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How To Demonstrate Convection with a Tea Bag and a Lighter

How To Demonstrate Convection with a Tea Bag and a Lighter

In this video, Paul Cook demonstrates how to perform a simple but captivating experiment as we explore the fascinating world of convection using just a tea bag and a lighter. Watch as we uncover the principles behind heat transfer and the movement of air in this simple yet mesmerising demonstration.

Convection is a heat transfer process that occurs when warmer, less dense fluids or gases rise and cooler, denser fluids or gases sink, creating a continuous circulation of heat. You can demonstrate convection using a tea bag and a lighter by performing a simple experiment involving the heating of air.

Typically, in a GCSE convection practical experiment, students might use items like tea bags, as mentioned earlier, or other materials like beakers of water and food coloring, to visually observe convection currents. The goal is to help students understand the basic principles of convection and its application in everyday situations, such as the circulation of air in a room or the movement of fluids in a heating system.

In this experiment, we begin by lighting the tea bag and observing the direction of the rising smoke. As the tea bag burns, you’ll witness a powerful example of convection in action.

You will need:

      • Tea bag (unused, dry, emptied and opened up)
      • Heatproof mat
      • 0.5m ruler with splint attached
      • Matches or lighter
      • Safety glasses


    1. Set up a safe area: Choose a well-ventilated and safe area to perform the experiment, away from flammable materials and with adult supervision if necessary. Use a heat-resistant surface or a plate to place the tea bag on during the experiment.
    2. Prepare the tea bag: Remove the tea bag from its packaging and ensure it’s dry. You can use any type of tea bag, but an unused, unopened bag is best for this experiment.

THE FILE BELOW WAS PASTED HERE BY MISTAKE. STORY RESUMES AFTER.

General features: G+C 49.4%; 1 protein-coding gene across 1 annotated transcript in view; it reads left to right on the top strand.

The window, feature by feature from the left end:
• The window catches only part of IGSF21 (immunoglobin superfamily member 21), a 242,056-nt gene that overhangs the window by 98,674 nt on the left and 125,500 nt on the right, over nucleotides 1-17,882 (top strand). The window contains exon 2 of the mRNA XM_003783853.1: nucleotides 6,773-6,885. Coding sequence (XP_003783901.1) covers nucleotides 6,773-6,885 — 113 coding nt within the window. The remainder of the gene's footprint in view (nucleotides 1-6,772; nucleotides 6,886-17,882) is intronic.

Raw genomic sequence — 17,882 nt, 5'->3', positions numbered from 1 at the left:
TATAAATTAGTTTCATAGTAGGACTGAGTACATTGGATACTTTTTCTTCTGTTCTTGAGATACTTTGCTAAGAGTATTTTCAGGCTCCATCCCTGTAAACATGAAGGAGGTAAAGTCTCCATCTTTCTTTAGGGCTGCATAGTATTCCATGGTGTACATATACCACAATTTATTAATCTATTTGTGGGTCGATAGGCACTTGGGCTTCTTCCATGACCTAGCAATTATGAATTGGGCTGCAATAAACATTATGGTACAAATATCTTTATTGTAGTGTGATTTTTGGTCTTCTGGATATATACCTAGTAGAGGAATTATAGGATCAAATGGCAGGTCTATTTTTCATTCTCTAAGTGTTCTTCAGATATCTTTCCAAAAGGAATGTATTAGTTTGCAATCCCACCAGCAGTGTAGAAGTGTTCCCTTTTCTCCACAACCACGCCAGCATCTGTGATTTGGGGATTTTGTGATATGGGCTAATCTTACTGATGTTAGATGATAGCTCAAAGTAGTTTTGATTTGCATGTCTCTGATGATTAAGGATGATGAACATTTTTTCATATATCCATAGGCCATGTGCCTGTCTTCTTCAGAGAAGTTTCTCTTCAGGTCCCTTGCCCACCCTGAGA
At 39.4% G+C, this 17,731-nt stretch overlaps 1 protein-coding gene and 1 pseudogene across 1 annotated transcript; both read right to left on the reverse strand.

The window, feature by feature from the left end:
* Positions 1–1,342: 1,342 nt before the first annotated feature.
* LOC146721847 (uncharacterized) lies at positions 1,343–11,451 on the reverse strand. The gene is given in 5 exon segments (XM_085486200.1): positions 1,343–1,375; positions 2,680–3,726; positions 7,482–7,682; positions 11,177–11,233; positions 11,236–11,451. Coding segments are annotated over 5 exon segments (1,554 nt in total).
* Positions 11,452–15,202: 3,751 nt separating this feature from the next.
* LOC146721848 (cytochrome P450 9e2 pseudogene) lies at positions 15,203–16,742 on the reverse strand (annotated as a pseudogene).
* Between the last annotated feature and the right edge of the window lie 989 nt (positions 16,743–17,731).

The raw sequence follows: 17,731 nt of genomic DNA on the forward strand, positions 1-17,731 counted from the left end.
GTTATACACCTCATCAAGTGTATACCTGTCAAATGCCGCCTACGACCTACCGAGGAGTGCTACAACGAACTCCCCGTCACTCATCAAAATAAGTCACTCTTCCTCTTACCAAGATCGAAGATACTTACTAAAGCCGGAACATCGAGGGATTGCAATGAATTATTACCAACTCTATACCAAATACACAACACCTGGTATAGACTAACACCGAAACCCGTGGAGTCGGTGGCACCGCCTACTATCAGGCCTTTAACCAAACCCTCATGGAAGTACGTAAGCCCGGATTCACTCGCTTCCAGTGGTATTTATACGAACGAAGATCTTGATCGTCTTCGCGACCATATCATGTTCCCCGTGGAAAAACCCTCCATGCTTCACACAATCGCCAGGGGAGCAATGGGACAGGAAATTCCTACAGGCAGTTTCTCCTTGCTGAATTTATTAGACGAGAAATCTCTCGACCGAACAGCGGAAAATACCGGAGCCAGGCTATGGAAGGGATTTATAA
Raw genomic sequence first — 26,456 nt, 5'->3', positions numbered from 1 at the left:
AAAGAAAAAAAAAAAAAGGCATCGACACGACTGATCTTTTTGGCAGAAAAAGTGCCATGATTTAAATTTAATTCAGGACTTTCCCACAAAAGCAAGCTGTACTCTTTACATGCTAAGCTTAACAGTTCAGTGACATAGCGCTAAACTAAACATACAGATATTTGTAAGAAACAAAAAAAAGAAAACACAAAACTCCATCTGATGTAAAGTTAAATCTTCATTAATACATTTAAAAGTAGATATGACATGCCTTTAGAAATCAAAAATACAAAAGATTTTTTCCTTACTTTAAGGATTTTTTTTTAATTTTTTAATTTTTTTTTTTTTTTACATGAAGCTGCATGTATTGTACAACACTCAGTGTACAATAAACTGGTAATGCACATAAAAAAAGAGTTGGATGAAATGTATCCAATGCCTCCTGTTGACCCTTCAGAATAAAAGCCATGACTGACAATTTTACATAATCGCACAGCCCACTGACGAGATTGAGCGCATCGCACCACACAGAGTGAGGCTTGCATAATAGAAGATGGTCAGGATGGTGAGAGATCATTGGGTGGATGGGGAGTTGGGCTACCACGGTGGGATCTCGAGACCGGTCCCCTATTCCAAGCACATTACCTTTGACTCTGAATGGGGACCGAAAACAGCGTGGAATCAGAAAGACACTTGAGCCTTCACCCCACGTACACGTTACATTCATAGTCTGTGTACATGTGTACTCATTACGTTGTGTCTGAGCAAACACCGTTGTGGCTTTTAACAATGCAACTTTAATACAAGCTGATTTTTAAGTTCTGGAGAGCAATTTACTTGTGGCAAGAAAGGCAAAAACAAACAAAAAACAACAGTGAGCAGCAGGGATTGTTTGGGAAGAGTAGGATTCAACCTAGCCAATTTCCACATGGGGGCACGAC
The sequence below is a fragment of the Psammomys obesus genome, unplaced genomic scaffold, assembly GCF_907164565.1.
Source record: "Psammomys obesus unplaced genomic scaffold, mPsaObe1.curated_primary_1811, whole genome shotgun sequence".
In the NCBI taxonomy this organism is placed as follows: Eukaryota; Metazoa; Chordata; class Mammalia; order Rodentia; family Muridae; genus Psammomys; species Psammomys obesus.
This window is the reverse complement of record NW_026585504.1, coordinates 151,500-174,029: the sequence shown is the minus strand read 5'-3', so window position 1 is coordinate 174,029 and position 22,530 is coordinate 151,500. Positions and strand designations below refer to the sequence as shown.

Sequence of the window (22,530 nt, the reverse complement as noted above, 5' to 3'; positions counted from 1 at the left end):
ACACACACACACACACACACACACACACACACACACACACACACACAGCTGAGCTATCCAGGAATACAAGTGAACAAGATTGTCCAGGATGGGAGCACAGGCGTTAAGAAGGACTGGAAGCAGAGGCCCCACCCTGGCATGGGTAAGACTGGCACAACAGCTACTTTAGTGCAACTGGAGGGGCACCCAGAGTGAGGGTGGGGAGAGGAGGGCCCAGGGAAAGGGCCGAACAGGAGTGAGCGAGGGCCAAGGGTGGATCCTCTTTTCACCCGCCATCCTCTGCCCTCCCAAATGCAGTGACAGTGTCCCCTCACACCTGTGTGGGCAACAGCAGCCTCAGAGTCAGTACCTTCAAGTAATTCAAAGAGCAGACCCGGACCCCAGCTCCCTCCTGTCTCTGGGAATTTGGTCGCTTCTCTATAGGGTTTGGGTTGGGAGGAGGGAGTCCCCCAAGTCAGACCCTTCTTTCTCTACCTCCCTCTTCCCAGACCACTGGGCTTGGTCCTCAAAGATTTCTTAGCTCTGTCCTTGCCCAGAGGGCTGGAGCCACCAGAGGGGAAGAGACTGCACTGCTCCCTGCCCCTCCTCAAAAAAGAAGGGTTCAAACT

3. Light the tea bag: Hold the tea bag by the string or staple, keeping your fingers away from the burning end. Light the other end of the tea bag using a lighter or matches. It will start to burn.
    4. Observe and describe: As the tea bag burns, pay close attention to the direction of the smoke. You will notice that the smoke rises upwards. This rising motion of the smoke is a demonstration of convection. Here’s the explanation:
      • The flame heats the air directly above it.
      • As the air gets heated, it becomes less dense and starts to rise.
      • Cooler, denser air from the surrounding area moves in to replace the rising warm air.
      • This creates a continuous circulation of air, and the rising smoke particles are carried along with it, creating the appearance of smoke rising.
    5. Repeat and vary: You can repeat the experiment with different temperatures of air to observe how it affects convection. For example, you can try holding the tea bag closer to the cup or glass with cold water to demonstrate how the temperature difference influences convection currents.
    6. Safety precautions: Be cautious while working with fire. Keep a safe distance from flammable materials, and have a fire extinguisher or water nearby in case of emergencies. Extinguish the tea bag completely after the experiment.

All health and safety measures are the responsibility of the teacher doing the demonstration. A thorough risk assessment should be carried out and guidance procedures followed. It is suggested that you practice before demonstration in front of a class.

This simple experiment with a tea bag and a lighter illustrates the concept of convection, which is a fundamental process in the movement of heat in fluids and gases. It helps you understand how warm air rises and cooler air sinks, leading to the circulation of air currents in various natural phenomena.

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